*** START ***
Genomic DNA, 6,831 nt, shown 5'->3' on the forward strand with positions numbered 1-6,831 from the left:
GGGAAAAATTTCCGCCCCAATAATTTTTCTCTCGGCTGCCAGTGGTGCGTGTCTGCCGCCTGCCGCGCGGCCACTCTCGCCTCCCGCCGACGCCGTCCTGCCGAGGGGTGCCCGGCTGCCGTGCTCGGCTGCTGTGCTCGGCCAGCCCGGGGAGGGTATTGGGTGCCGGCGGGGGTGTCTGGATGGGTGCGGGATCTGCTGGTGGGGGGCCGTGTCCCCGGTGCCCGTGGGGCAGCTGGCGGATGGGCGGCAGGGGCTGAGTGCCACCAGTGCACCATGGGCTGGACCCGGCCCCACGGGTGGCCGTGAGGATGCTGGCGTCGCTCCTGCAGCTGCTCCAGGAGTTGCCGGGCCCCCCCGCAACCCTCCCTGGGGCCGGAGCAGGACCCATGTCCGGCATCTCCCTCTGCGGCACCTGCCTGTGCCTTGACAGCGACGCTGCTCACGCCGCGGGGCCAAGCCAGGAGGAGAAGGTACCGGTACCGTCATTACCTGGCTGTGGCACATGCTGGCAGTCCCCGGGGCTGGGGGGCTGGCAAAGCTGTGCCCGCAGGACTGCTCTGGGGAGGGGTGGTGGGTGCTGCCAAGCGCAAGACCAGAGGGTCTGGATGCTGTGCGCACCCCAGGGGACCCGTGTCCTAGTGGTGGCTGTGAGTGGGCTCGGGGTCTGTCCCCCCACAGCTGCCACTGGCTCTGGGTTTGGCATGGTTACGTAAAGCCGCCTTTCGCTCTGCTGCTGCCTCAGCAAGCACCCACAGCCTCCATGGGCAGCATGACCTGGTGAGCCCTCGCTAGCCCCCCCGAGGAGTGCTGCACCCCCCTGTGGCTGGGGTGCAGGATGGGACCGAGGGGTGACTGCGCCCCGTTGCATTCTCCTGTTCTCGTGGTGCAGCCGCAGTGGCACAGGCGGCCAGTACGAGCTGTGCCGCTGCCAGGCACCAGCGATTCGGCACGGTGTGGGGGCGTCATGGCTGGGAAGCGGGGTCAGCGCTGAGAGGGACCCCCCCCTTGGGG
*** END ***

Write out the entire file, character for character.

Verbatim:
Genomic DNA, 6,831 nt, shown 5'->3' on the forward strand with positions numbered 1-6,831 from the left:
GGGAAAAATTTCCGCCCCAATAATTTTTCTCTCGGCTGCCAGTGGTGCGTGTCTGCCGCCTGCCGCGCGGCCACTCTCGCCTCCCGCCGACGCCGTCCTGCCGAGGGGTGCCCGGCTGCCGTGCTCGGCTGCTGTGCTCGGCCAGCCCGGGGAGGGTATTGGGTGCCGGCGGGGGTGTCTGGATGGGTGCGGGATCTGCTGGTGGGGGGCCGTGTCCCCGGTGCCCGTGGGGCAGCTGGCGGATGGGCGGCAGGGGCTGAGTGCCACCAGTGCACCATGGGCTGGACCCGGCCCCACGGGTGGCCGTGAGGATGCTGGCGTCGCTCCTGCAGCTGCTCCAGGAGTTGCCGGGCCCCCCCGCAACCCTCCCTGGGGCCGGAGCAGGACCCATGTCCGGCATCTCCCTCTGCGGCACCTGCCTGTGCCTTGACAGCGACGCTGCTCACGCCGCGGGGCCAAGCCAGGAGGAGAAGGTACCGGTACCGTCATTACCTGGCTGTGGCACATGCTGGCAGTCCCCGGGGCTGGGGGGCTGGCAAAGCTGTGCCCGCAGGACTGCTCTGGGGAGGGGTGGTGGGTGCTGCCAAGCGCAAGACCAGAGGGTCTGGATGCTGTGCGCACCCCAGGGGACCCGTGTCCTAGTGGTGGCTGTGAGTGGGCTCGGGGTCTGTCCCCCCACAGCTGCCACTGGCTCTGGGTTTGGCATGGTTACGTAAAGCCGCCTTTCGCTCTGCTGCTGCCTCAGCAAGCACCCACAGCCTCCATGGGCAGCATGACCTGGTGAGCCCTCGCTAGCCCCCCCGAGGAGTGCTGCACCCCCCTGTGGCTGGGGTGCAGGATGGGACCGAGGGGTGACTGCGCCCCGTTGCATTCTCCTGTTCTCGTGGTGCAGCCGCAGTGGCACAGGCGGCCAGTACGAGCTGTGCCGCTGCCAGGCACCAGCGATTCGGCACGGTGTGGGGGCGTCATGGCTGGGAAGCGGGGTCAGCGCTGAGAGGGACCCCCCCCTTGGGG